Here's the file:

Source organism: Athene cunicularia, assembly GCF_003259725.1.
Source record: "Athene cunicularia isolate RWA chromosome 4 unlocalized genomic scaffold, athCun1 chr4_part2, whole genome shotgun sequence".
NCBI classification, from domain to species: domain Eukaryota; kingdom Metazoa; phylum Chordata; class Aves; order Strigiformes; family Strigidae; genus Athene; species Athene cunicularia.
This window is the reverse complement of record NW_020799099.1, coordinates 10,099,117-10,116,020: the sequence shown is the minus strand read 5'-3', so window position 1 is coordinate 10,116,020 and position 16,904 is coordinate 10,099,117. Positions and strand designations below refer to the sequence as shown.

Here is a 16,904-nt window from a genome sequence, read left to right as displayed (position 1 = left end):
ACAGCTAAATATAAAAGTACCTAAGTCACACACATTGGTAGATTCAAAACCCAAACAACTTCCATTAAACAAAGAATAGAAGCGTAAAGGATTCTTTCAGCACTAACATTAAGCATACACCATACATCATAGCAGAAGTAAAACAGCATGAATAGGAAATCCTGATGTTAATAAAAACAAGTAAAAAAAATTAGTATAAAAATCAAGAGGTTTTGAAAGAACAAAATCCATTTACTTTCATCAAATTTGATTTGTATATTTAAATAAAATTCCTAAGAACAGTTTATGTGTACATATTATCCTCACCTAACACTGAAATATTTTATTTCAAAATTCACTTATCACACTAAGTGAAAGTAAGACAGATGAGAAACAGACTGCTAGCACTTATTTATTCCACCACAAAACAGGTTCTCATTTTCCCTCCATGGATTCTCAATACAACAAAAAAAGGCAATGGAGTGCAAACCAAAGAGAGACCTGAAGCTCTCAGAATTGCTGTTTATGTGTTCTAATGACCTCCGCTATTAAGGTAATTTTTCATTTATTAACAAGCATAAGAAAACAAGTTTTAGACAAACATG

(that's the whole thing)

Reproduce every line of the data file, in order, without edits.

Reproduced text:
Source organism: Athene cunicularia, assembly GCF_003259725.1.
Source record: "Athene cunicularia isolate RWA chromosome 4 unlocalized genomic scaffold, athCun1 chr4_part2, whole genome shotgun sequence".
NCBI classification, from domain to species: domain Eukaryota; kingdom Metazoa; phylum Chordata; class Aves; order Strigiformes; family Strigidae; genus Athene; species Athene cunicularia.
This window is the reverse complement of record NW_020799099.1, coordinates 10,099,117-10,116,020: the sequence shown is the minus strand read 5'-3', so window position 1 is coordinate 10,116,020 and position 16,904 is coordinate 10,099,117. Positions and strand designations below refer to the sequence as shown.

Here is a 16,904-nt window from a genome sequence, read left to right as displayed (position 1 = left end):
ACAGCTAAATATAAAAGTACCTAAGTCACACACATTGGTAGATTCAAAACCCAAACAACTTCCATTAAACAAAGAATAGAAGCGTAAAGGATTCTTTCAGCACTAACATTAAGCATACACCATACATCATAGCAGAAGTAAAACAGCATGAATAGGAAATCCTGATGTTAATAAAAACAAGTAAAAAAAATTAGTATAAAAATCAAGAGGTTTTGAAAGAACAAAATCCATTTACTTTCATCAAATTTGATTTGTATATTTAAATAAAATTCCTAAGAACAGTTTATGTGTACATATTATCCTCACCTAACACTGAAATATTTTATTTCAAAATTCACTTATCACACTAAGTGAAAGTAAGACAGATGAGAAACAGACTGCTAGCACTTATTTATTCCACCACAAAACAGGTTCTCATTTTCCCTCCATGGATTCTCAATACAACAAAAAAAGGCAATGGAGTGCAAACCAAAGAGAGACCTGAAGCTCTCAGAATTGCTGTTTATGTGTTCTAATGACCTCCGCTATTAAGGTAATTTTTCATTTATTAACAAGCATAAGAAAACAAGTTTTAGACAAACATG